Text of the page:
" It would be odd to have Mary admiring a perfect wife and being ironic about a rotten husband in the same sentence, but it's possible."
Diana, it would be odd if we were not reading a genius-level ironist, but we are! Don't you see, you've actually captured the essence of Mary's brilliant and very dark joke right there--this apparently "unbecoming conjunction" only takes on its proper ironic meaning only when these two incongruous statements, which JA has placed side by side in the same sentence, prompt the reader to ask, why WOULD JA do such a thing?
Asking that question leads straightaway to the answer---Mrs. Grant and Sir Thomas are both symbolic representations of the inseparable, mutually interlocking gears of the "clockwork orange" known as Regency Era marriage, as Mary Crawford (and, I believe, at least half the mind of JA herself) cynically sees it--the "perfect" wife/doormat IS the "perfect" partner in a very sad lifelong dance with a "perfect" husband/tyrant!
Look at the examples you yourself have cited of Mrs. Grant's perfect wifeliness--these are situations in which Mrs. Grant shows enormous patience and forbearance living with her gluttonous, selfish, cynical, hypocritical husband! What a tragic picture of wifely "perfection" Mrs. Grant really is! And the implication, which Mary, tactfully, does not make explicit--because, after all, she knows she cannot get away with openly speaking ill of Sir Thomas to Fanny---is that Sir Thomas and Lady Bertram are another "dancing" marital couple--yes, they are dancing somewhat different steps, but all to the same tune of husbandly privilege.
And so Mrs. Grant, married to a prototypical MCP English husband, is HARDLY the most reliable source for opinions about what constitutes a good husband. Compared to Dr. Grant, Sir Thomas DOES (at least on the surface) appear like Hyperion next to a satyr--virile, powerful, masculine, deliberate, polite, RICH, and handsome. Mrs. Grant is one of those women who probably thinks she drew the short straw in winding up with her own husband, rather than Sir Thomas.
Mrs. Grant is actually a perfect portrait of one of Maria Edgeworth's "Grateful Negroes" in the marital context--a house slave who feels privileged and honored by the "kindly" attentions a strong master. What lifelike portraits of wives JA drew in her novels!
And, by the way, you also gave a SECOND big clue that Mary's ironic stance toward Sir Thomas is based on a full understanding of the man and his entire life, not merely the way he behaves toward his children. You reminded us of Mary's satirical quips about Tobacco, which were what prompted Mrs. Grant's paean to Sir Thomas's majestical awesomeness. Let's look at what MARY actually says about Sir Thomas: "Sir Thomas is to achieve many mighty things when he comes home,” said Mary, after a pause. “Do you remember Hawkins Browne’s ‘Address to Tobacco,’ in imitation of Pope?—Blest leaf! whose aromatic gales dispense To Templars modesty, to Parsons sense. I will parody them—Blest Knight! whose dictatorial looks dispense To Children affluence, to Rushworth sense. Will not that do, Mrs. Grant? Everything seems to depend upon Sir Thomas’s return.” dictatorial looks" "Blest Knight"---Could Mary be more clear that she sees Sir Thomas not as he wishes to be seen, but as he really is?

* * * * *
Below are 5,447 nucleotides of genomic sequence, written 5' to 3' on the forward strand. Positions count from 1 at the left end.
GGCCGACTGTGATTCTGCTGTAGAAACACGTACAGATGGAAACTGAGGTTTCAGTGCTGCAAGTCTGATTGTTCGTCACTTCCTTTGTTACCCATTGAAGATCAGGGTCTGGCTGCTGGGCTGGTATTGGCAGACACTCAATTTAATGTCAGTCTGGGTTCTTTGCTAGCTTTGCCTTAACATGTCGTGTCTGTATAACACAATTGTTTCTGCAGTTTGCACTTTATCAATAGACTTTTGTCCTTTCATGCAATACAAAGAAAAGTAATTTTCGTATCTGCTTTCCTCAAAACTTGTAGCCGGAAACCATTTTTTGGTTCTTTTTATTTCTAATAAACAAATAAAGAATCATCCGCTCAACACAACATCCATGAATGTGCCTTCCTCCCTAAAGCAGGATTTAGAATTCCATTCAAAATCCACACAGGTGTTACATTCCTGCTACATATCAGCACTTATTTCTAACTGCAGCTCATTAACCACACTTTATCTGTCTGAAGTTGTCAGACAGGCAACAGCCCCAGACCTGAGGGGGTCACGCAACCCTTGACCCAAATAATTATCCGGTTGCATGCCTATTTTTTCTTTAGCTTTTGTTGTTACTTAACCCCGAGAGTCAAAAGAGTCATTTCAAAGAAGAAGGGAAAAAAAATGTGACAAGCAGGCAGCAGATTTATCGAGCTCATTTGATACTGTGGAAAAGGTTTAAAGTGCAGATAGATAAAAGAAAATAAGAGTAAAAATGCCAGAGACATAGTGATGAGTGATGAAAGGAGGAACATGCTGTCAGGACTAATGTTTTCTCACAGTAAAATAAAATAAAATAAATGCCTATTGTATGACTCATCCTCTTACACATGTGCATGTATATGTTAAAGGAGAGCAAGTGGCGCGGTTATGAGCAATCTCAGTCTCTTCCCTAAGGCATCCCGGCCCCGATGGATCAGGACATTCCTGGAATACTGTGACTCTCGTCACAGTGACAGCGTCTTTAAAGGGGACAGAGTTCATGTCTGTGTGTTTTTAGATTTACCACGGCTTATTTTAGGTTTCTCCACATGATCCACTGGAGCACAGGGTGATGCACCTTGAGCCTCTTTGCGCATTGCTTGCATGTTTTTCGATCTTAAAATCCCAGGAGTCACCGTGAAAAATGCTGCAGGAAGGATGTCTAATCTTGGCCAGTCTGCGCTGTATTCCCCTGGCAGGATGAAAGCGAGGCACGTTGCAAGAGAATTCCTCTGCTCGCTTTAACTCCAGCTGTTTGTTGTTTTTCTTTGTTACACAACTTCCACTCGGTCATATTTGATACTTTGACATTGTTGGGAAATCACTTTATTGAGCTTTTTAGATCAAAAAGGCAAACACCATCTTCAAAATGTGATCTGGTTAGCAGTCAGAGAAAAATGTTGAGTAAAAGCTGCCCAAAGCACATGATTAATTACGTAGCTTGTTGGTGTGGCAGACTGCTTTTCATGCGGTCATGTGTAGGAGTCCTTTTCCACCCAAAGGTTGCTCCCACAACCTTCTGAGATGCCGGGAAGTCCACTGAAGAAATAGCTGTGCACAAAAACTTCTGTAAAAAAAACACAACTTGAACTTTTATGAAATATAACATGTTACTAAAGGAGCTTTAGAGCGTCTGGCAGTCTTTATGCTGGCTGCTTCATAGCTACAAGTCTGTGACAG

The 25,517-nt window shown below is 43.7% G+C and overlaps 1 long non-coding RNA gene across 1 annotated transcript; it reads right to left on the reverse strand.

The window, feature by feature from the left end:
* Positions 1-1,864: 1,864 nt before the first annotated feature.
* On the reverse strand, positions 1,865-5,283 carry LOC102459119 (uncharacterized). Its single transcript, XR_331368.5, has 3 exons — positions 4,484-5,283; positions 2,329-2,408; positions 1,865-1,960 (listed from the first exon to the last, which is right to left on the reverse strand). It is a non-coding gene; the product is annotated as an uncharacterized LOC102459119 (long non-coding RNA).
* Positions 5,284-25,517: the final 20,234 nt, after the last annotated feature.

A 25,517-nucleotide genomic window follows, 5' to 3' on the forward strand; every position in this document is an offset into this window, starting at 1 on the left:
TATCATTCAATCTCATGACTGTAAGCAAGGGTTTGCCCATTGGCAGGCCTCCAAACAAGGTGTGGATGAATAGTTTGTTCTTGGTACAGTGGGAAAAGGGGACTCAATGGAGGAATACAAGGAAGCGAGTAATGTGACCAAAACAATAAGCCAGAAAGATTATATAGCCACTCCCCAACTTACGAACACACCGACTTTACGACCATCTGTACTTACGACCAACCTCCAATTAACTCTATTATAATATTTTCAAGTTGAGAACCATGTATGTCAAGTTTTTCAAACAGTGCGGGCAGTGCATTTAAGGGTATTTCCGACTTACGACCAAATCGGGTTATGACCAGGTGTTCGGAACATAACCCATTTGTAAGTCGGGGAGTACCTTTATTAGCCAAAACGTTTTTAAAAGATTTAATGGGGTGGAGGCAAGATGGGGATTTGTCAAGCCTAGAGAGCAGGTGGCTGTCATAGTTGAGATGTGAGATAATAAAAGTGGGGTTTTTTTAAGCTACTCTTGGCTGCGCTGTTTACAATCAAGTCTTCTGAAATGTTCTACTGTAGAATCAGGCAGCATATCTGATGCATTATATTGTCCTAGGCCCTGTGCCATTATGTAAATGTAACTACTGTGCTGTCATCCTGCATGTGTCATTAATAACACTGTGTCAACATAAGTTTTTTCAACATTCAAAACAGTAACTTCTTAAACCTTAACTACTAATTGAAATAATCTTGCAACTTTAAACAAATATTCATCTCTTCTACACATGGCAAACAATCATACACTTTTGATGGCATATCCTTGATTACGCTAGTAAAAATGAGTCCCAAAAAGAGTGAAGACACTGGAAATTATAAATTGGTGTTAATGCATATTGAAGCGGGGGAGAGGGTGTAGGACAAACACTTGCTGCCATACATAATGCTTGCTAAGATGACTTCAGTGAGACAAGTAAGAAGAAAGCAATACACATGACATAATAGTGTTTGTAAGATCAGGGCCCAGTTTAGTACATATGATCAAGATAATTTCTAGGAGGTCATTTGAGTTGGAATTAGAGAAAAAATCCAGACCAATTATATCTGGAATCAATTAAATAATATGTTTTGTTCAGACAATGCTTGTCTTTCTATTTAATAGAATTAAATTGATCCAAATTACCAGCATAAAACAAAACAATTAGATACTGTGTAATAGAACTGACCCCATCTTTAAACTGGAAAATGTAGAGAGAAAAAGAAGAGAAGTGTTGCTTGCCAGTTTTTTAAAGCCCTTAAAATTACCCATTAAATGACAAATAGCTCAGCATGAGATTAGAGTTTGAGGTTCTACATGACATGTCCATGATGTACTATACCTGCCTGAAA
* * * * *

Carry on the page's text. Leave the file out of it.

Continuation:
And look at the text of Browne's very short parodic poem, which Mary then further parodies" /A Pipe of Tobacco:/ /In Imitation of Six Several Authors/:
Blest leaf! Whose aromatic gales dispense To templars modesty, to parsons sense: So raptured priests, at famed Dodona’s shrine Drank inspiration from the steam divine. Poison that cures, a vapour that affords Content more solid than the smile of lords : Rest to the weary, to the hungry food, The last kind refuge of the wise and good. Inspired by thee, dull cits adjust the scale Of Europe’s peace when other statesmen fail. By thee protected, and thy sister, beer, Poets rejoice, nor think the bailiff near. Nor less the critic owns thy genial aid, While supperless he plies the piddling trade. What though to love and soft delights a foe, By ladies hated, hated by the beau, Yet social freedom, long to courts unknown, Fair health, fair truth and virtue are thy own : Come to thy poet, come with healing wings, And let me taste thee, unexcised by kings.